Rowing with the gears of the 2015 Volkswagen Jetta S TDI’s six-speed manual transmission as we roll over the scenic two-laners of Virginia’s horse country, we marvel in the fact that we’re actually wonderful time. Yeah, fun. In a Jetta.
Never would we’ve expected this back when Volkswagen first launched the present Jetta to the 2011 model year. Though it boasted improved space, son-of-Audi styling, along with a more reasonable price, the Jetta was soundly criticized to its utter dearth of character, relentlessly cheap-feeling cabin, gruff five-cylinder basic engine, and chassis that had regressed to the Ancient with rear drum brakes plus a torsion-beam rear suspension.
Since then, VW has made incremental and significant improvements to the North American bread-butterer, and with 2014, all U.S.-market Jettas featured four-wheel disc brakes with an independent rear suspension. Furthermore 2014, another EA888 1.8-liter turbocharged base four-cylinder engine forced the cantankerous 2.5-liter five-cylinder into retirement. Go into the 2015 Jetta, featuring its midcycle update which brings new front and back styling, improved interior materials (including-at last-a soft-touch dash top), and a new EA288 diesel engine in TDI models. Alas, it seems that the Jetta has now become the car Volkswagen should have been building forever.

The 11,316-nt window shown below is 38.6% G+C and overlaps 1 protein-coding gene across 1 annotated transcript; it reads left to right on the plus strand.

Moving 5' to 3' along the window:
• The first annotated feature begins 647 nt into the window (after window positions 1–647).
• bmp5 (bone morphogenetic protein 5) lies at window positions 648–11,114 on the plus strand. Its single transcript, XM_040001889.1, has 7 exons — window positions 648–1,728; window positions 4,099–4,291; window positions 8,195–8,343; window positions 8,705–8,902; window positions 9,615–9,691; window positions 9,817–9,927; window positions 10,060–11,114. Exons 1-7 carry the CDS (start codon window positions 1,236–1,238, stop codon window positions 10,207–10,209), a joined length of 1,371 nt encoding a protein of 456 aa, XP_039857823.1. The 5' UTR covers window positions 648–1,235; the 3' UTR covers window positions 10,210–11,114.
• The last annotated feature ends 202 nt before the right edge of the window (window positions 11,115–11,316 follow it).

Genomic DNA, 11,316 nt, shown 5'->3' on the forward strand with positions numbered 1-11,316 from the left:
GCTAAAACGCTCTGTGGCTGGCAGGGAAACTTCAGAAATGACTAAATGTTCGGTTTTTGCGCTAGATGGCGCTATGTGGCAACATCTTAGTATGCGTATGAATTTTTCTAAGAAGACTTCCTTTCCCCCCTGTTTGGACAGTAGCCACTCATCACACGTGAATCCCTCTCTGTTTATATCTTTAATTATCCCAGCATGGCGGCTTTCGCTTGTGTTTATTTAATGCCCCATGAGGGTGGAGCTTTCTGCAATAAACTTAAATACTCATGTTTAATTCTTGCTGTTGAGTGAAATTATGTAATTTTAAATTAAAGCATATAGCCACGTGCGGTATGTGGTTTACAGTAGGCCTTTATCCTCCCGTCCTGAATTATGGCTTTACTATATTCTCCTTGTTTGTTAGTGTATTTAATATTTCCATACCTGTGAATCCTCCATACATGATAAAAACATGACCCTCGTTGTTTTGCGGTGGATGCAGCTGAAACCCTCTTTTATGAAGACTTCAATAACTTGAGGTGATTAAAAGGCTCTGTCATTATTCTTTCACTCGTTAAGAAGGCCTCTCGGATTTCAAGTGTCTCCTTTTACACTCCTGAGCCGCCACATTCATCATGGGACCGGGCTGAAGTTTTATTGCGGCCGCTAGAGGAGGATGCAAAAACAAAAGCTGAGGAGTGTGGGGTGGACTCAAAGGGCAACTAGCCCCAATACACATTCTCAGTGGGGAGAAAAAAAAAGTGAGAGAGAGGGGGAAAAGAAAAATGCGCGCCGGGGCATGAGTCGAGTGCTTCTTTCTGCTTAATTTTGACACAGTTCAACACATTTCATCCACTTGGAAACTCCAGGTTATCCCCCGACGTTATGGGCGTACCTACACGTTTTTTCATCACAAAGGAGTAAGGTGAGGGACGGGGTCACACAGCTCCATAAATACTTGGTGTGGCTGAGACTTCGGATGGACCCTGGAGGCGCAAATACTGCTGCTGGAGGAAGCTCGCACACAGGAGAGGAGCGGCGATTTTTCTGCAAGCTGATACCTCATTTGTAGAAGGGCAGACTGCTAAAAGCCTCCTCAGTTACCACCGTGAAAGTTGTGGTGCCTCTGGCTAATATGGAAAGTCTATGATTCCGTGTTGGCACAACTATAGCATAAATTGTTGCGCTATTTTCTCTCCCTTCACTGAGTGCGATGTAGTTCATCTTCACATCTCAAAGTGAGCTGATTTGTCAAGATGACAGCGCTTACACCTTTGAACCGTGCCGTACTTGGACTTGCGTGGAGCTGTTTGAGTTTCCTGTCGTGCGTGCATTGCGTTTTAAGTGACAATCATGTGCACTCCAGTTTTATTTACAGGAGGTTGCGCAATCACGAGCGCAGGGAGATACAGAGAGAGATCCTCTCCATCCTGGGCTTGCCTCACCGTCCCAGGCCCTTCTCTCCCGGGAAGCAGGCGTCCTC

Usually, the most important parts of a vehicle’s midcycle refresh are modified lighting and fascia elements, however in the 2015 Jetta’s case, they’re arguably at least fascinating of its changes. A fresh grille focuses on the car’s wider, as does the latest rear bumper, as new head lights give extensively offered LED daytime running lamps and the taillamps evoke its Audi-brand cousins. And for the first time, perhaps the least expensive Jetta rides on aluminum tires. To what extent the adjustments improve the Jetta’s looks depends on the observer, however arguably it has become actually harder to tell the gap between the Jetta and also the one-size-up Passat.
The cabin, when one of the Jetta’s worst features, has turned into a convincingly nice area to hang out for 2015. It’s still Teutonically austere along with the door panels are hard plastic, but the dashboard looks far classier, covered which is with tunneled gauges and refractive piano-black trim sections. High-end material including navigation has trickled below higher trims to low- and mid-grade ranges, and interestingly, an available touch-screen infotainment system without navigation is actually larger than that of the navigation-equipped cars. And also the seats on the S, SE, and SEL types we drove were secure and helpful.
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